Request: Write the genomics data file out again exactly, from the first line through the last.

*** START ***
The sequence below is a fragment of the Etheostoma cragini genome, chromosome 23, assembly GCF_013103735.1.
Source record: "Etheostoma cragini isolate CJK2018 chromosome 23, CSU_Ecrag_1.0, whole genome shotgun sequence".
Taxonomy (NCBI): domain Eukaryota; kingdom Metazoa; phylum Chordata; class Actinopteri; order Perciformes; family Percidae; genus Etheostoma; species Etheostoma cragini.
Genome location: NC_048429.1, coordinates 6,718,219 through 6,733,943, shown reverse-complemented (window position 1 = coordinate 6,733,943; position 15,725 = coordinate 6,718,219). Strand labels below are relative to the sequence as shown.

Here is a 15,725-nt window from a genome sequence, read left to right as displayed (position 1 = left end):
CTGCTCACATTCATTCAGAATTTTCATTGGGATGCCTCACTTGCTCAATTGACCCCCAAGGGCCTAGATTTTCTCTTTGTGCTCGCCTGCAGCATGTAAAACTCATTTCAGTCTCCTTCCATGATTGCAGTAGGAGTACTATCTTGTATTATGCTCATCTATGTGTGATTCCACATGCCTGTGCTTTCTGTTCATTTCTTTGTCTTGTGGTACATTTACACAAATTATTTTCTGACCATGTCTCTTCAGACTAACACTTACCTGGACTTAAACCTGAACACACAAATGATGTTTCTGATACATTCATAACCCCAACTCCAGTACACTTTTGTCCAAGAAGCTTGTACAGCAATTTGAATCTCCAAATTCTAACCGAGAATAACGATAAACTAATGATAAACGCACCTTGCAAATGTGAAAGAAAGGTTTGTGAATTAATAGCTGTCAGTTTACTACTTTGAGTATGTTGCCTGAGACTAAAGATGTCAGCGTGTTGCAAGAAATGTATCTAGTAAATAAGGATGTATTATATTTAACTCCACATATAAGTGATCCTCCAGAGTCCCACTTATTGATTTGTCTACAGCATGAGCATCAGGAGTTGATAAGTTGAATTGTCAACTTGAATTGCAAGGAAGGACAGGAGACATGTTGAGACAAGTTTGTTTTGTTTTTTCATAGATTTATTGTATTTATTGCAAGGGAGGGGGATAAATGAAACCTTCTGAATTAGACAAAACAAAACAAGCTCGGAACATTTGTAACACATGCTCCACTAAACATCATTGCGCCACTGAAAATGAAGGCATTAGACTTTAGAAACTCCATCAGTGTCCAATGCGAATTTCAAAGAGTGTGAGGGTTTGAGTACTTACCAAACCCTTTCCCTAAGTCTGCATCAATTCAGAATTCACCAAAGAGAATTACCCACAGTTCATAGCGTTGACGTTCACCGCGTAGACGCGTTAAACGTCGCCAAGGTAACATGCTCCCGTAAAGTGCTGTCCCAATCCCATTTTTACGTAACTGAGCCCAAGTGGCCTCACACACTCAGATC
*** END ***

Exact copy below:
The sequence below is a fragment of the Etheostoma cragini genome, chromosome 23, assembly GCF_013103735.1.
Source record: "Etheostoma cragini isolate CJK2018 chromosome 23, CSU_Ecrag_1.0, whole genome shotgun sequence".
Taxonomy (NCBI): domain Eukaryota; kingdom Metazoa; phylum Chordata; class Actinopteri; order Perciformes; family Percidae; genus Etheostoma; species Etheostoma cragini.
Genome location: NC_048429.1, coordinates 6,718,219 through 6,733,943, shown reverse-complemented (window position 1 = coordinate 6,733,943; position 15,725 = coordinate 6,718,219). Strand labels below are relative to the sequence as shown.

Here is a 15,725-nt window from a genome sequence, read left to right as displayed (position 1 = left end):
CTGCTCACATTCATTCAGAATTTTCATTGGGATGCCTCACTTGCTCAATTGACCCCCAAGGGCCTAGATTTTCTCTTTGTGCTCGCCTGCAGCATGTAAAACTCATTTCAGTCTCCTTCCATGATTGCAGTAGGAGTACTATCTTGTATTATGCTCATCTATGTGTGATTCCACATGCCTGTGCTTTCTGTTCATTTCTTTGTCTTGTGGTACATTTACACAAATTATTTTCTGACCATGTCTCTTCAGACTAACACTTACCTGGACTTAAACCTGAACACACAAATGATGTTTCTGATACATTCATAACCCCAACTCCAGTACACTTTTGTCCAAGAAGCTTGTACAGCAATTTGAATCTCCAAATTCTAACCGAGAATAACGATAAACTAATGATAAACGCACCTTGCAAATGTGAAAGAAAGGTTTGTGAATTAATAGCTGTCAGTTTACTACTTTGAGTATGTTGCCTGAGACTAAAGATGTCAGCGTGTTGCAAGAAATGTATCTAGTAAATAAGGATGTATTATATTTAACTCCACATATAAGTGATCCTCCAGAGTCCCACTTATTGATTTGTCTACAGCATGAGCATCAGGAGTTGATAAGTTGAATTGTCAACTTGAATTGCAAGGAAGGACAGGAGACATGTTGAGACAAGTTTGTTTTGTTTTTTCATAGATTTATTGTATTTATTGCAAGGGAGGGGGATAAATGAAACCTTCTGAATTAGACAAAACAAAACAAGCTCGGAACATTTGTAACACATGCTCCACTAAACATCATTGCGCCACTGAAAATGAAGGCATTAGACTTTAGAAACTCCATCAGTGTCCAATGCGAATTTCAAAGAGTGTGAGGGTTTGAGTACTTACCAAACCCTTTCCCTAAGTCTGCATCAATTCAGAATTCACCAAAGAGAATTACCCACAGTTCATAGCGTTGACGTTCACCGCGTAGACGCGTTAAACGTCGCCAAGGTAACATGCTCCCGTAAAGTGCTGTCCCAATCCCATTTTTACGTAACTGAGCCCAAGTGGCCTCACACACTCAGATC